Across the Cornstalks
I hid in them as a boy, a common plaything for kids on the farm. “City kids”, like those from Arlington or Poynette, didn’t understand. They had blocks and bikes and schoolyards with swings and slides. Many had blacktop driveways and skates. Couldn’t roll too well on the gravel at my place, but the red wagon with my one knee on the flatbed and the other foot pushing worked just fine. Even the long tongue of a steering mechanism didn’t frustrate my “pea truck” speeding down that long driveway like brother Neil did for the canning factory (might take a google search to find a picture of that harvest method for spring peas). But those cornstalks—when head high they became a danger for getting lost and brought stern mom warnings. “If you’re in there, stick to a row and you’ll walk out.” I never went in when the stalks became a forest hiding sucking mud holes and the surety of wandering forever.
In the fall, I like to look across the browning, ripening fields. The tassels droop with the sag of ear laden stalks. Heavy for harvest, drying ‘til just the right week for huge combines to move into fields. Back then, brother Neil pulled a two-row picker with the Farmall A….only the “big” farms had the “big” machines. Parker Herwig took me along for a couple rounds in his combine one time, my first view ever across the cornstalks. I might have been 5 or 6, but boy, what a view! Ripening slowly stole the green softness I knew, aging bringing the brittle for reaping. My ride included clinging, powdery dust and a fury of tassel lint flying everywhere. I needed a grown up bath that day.
Funny to think of summer’s end as it begins. Such the life of a writer guided by his muse. This wee morning wakeup with words stumbling everywhere in my mind, words ready to paint a page, came with the pale grey into brightening blue rise of sun over rooftops. Just a sunrise, not spectacular today, but light across the shingles, then across the freshly mowed, green yard. My eyes strain for the invisible, stare across the open areas. I scratch a stubble of whiskers, puzzle a moment. As I lean on the railing, a lingering chill puffs up my shirt. I find the cornfield, there in the haze of childhood. Nothing I know quite replicates the wind through those brown and leaf-crackling stalks. Never did, in the looking then and in the thinking now, figure out why they never seemed to break.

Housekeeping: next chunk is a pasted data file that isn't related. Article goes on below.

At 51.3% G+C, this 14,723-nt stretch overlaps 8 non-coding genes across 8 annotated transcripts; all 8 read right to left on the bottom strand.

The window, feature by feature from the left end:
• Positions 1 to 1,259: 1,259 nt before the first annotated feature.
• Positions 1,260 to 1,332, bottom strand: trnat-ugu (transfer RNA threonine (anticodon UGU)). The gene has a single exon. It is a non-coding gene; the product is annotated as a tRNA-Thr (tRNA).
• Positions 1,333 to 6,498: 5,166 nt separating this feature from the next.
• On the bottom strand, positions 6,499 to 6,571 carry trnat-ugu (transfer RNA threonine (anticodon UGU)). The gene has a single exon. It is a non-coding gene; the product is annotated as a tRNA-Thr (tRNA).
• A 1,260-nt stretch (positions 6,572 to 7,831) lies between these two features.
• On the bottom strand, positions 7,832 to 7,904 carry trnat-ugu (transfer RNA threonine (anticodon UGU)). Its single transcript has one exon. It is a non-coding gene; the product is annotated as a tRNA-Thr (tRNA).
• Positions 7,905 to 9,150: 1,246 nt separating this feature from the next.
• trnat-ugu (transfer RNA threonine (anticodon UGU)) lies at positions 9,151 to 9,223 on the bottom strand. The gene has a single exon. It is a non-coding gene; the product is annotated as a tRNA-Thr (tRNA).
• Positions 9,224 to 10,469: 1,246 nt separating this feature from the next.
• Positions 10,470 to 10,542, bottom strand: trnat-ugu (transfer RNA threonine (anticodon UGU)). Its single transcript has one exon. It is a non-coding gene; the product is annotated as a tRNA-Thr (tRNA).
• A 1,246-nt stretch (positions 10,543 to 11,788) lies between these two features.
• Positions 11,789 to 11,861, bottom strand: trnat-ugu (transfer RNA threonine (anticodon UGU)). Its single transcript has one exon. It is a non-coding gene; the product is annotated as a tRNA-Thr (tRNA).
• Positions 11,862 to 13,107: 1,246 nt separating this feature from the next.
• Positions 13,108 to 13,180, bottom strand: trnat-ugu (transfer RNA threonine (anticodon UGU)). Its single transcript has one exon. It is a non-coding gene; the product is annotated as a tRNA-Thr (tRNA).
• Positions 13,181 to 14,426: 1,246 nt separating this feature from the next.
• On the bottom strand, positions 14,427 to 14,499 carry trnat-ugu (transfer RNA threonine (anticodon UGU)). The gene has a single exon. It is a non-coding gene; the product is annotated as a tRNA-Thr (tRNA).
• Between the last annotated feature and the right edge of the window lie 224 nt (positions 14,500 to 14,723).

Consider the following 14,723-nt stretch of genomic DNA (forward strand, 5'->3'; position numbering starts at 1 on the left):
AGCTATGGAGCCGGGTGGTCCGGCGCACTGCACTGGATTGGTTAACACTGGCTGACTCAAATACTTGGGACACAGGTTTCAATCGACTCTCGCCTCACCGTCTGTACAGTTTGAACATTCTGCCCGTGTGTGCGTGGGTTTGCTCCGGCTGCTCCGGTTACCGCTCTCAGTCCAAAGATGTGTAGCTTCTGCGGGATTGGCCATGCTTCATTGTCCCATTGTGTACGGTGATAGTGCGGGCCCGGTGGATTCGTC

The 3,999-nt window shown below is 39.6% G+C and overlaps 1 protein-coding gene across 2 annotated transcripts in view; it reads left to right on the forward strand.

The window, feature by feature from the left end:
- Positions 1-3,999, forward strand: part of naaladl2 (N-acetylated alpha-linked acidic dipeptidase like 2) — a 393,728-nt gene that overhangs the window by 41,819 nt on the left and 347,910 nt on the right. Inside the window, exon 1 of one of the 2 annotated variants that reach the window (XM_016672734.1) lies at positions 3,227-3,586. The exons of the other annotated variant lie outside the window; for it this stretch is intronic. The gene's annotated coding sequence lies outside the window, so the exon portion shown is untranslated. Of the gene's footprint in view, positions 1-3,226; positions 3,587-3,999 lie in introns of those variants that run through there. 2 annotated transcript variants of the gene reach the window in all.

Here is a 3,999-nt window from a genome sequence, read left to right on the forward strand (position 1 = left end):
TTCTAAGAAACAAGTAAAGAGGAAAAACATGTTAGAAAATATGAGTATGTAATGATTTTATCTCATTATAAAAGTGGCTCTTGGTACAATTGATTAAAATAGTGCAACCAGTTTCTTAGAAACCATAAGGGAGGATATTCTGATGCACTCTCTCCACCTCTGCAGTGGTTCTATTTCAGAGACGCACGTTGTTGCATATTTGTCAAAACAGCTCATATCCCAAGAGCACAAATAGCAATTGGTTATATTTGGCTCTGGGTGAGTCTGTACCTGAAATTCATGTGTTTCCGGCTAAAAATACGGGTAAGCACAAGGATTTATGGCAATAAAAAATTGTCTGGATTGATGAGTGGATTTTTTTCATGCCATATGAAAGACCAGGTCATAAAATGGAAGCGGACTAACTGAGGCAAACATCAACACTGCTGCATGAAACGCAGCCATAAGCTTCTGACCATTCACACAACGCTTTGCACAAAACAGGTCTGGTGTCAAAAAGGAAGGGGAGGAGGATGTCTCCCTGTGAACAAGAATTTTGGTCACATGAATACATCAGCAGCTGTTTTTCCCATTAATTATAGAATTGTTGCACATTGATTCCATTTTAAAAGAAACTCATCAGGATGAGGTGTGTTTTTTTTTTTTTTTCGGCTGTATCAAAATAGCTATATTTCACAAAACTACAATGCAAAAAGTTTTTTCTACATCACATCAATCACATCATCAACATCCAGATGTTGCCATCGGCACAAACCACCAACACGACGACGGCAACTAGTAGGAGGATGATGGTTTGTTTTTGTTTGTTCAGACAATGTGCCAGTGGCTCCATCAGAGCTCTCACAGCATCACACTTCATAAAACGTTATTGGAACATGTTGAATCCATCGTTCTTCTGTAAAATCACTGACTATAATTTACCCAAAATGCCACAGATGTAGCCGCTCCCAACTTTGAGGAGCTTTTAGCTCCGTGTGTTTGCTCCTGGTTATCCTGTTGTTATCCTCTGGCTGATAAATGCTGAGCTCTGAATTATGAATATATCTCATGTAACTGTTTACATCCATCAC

The sun touches me as the phone chimes a message. Eldest brother Neil is not doing well. Alzheimer’s, heart weakening…decisions about hospice and quality of life…and I know what the Holy Spirit has done this morning. I look across the age, the brittle, the rooftop shingles and up. Beams ray through the small bundle of clouds shrouding the sunrise. Yes Lord, across the cornstalks, there you gleam, a hand outstretched, a gentle, so very gently smile. I know in a heartbeat your touch nestles Neil in comfort, in grace and peace. I know, in the swooping land of a morning dove, all is Yours to guide. Brittle, haunting stalk of message – faith unbroken. This is a living Christ, a loving Father, and an all-knowing spirit patiently stirring my tassels of thought so these beams of His love provide comfort. The dove coo’s, looks my way, coos again as I slip inside to pray.